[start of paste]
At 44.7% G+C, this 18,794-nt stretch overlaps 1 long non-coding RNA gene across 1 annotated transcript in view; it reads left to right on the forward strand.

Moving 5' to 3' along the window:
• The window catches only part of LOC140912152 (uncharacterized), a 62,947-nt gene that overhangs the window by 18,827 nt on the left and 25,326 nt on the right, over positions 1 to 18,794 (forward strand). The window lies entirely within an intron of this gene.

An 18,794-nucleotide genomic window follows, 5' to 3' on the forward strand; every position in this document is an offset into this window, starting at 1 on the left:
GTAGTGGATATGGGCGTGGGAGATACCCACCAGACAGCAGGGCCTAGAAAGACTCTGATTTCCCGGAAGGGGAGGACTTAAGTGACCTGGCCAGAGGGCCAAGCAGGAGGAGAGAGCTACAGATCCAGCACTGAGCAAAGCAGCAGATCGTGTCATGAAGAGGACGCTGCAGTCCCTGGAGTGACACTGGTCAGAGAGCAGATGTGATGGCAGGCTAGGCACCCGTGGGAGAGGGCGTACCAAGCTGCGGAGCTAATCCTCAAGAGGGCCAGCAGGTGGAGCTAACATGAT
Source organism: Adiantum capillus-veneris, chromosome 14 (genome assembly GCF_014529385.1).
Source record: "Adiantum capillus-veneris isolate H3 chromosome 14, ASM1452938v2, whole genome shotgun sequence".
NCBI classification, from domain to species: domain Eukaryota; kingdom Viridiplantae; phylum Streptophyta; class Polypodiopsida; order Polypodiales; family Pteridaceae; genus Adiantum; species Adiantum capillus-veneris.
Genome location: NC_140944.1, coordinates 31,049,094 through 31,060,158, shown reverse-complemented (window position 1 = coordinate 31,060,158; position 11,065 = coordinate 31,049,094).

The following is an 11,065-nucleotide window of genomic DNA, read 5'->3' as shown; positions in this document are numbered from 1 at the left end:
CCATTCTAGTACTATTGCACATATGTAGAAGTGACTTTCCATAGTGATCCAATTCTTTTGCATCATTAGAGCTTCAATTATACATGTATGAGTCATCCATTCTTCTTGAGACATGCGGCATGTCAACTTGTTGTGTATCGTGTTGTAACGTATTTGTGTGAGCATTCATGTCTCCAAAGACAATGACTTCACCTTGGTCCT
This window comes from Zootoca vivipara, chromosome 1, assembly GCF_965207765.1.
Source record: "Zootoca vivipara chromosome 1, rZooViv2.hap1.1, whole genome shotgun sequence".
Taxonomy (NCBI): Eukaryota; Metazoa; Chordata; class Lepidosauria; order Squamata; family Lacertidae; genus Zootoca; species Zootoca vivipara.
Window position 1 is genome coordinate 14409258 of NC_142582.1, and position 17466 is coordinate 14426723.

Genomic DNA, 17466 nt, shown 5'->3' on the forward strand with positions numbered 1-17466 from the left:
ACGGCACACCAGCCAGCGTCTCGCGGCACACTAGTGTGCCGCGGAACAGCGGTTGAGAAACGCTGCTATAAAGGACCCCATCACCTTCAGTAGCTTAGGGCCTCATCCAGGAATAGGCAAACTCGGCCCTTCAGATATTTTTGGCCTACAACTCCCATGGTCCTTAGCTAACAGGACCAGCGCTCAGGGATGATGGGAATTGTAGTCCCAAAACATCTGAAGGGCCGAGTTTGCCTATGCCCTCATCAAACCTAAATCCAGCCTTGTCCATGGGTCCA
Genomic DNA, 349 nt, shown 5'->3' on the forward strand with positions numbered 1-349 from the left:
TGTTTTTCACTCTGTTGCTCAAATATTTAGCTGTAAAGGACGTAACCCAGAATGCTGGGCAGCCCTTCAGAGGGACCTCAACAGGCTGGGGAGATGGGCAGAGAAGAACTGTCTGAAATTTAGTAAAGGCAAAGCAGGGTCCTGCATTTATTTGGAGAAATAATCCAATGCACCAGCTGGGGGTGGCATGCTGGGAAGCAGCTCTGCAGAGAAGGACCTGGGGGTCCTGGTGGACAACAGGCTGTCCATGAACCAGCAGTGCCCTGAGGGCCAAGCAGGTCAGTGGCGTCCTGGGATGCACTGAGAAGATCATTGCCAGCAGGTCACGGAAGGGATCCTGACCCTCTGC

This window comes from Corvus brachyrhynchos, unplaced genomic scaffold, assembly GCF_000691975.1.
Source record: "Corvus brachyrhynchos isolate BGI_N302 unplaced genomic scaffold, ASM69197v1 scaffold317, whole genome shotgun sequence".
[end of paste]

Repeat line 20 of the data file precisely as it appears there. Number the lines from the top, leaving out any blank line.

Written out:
This window comes from Corvus brachyrhynchos, unplaced genomic scaffold, assembly GCF_000691975.1.